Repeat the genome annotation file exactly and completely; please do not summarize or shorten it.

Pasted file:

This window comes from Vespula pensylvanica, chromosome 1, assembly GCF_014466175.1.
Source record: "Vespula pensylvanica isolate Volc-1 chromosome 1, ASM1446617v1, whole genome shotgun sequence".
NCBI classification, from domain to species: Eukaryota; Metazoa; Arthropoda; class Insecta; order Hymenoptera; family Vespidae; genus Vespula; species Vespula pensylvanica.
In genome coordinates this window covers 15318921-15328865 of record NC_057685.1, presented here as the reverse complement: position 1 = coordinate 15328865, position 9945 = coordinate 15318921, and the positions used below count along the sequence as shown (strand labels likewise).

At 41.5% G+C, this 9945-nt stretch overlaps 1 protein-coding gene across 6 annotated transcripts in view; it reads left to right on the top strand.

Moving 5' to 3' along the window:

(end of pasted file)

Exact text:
This window comes from Vespula pensylvanica, chromosome 1, assembly GCF_014466175.1.
Source record: "Vespula pensylvanica isolate Volc-1 chromosome 1, ASM1446617v1, whole genome shotgun sequence".
NCBI classification, from domain to species: Eukaryota; Metazoa; Arthropoda; class Insecta; order Hymenoptera; family Vespidae; genus Vespula; species Vespula pensylvanica.
In genome coordinates this window covers 15318921-15328865 of record NC_057685.1, presented here as the reverse complement: position 1 = coordinate 15328865, position 9945 = coordinate 15318921, and the positions used below count along the sequence as shown (strand labels likewise).

At 41.5% G+C, this 9945-nt stretch overlaps 1 protein-coding gene across 6 annotated transcripts in view; it reads left to right on the top strand.

Moving 5' to 3' along the window: